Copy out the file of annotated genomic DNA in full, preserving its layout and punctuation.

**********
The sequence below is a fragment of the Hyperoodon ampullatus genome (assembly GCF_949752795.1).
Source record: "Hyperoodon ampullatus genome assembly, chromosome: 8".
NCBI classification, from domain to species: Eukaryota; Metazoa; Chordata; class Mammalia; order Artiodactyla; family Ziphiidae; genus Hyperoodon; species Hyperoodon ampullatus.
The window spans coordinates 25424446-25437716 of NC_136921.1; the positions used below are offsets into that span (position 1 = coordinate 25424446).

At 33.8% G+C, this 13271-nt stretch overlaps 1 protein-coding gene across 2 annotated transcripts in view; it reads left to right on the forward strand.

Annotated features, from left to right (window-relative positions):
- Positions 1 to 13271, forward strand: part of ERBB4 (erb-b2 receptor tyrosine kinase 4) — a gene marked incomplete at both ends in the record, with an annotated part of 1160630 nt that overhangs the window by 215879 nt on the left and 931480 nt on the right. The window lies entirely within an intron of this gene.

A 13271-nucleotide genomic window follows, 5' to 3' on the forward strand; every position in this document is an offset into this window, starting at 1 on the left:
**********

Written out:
The sequence below is a fragment of the Hyperoodon ampullatus genome (assembly GCF_949752795.1).
Source record: "Hyperoodon ampullatus genome assembly, chromosome: 8".
NCBI classification, from domain to species: Eukaryota; Metazoa; Chordata; class Mammalia; order Artiodactyla; family Ziphiidae; genus Hyperoodon; species Hyperoodon ampullatus.
The window spans coordinates 25424446-25437716 of NC_136921.1; the positions used below are offsets into that span (position 1 = coordinate 25424446).

At 33.8% G+C, this 13271-nt stretch overlaps 1 protein-coding gene across 2 annotated transcripts in view; it reads left to right on the forward strand.

Annotated features, from left to right (window-relative positions):
- Positions 1 to 13271, forward strand: part of ERBB4 (erb-b2 receptor tyrosine kinase 4) — a gene marked incomplete at both ends in the record, with an annotated part of 1160630 nt that overhangs the window by 215879 nt on the left and 931480 nt on the right. The window lies entirely within an intron of this gene.

A 13271-nucleotide genomic window follows, 5' to 3' on the forward strand; every position in this document is an offset into this window, starting at 1 on the left: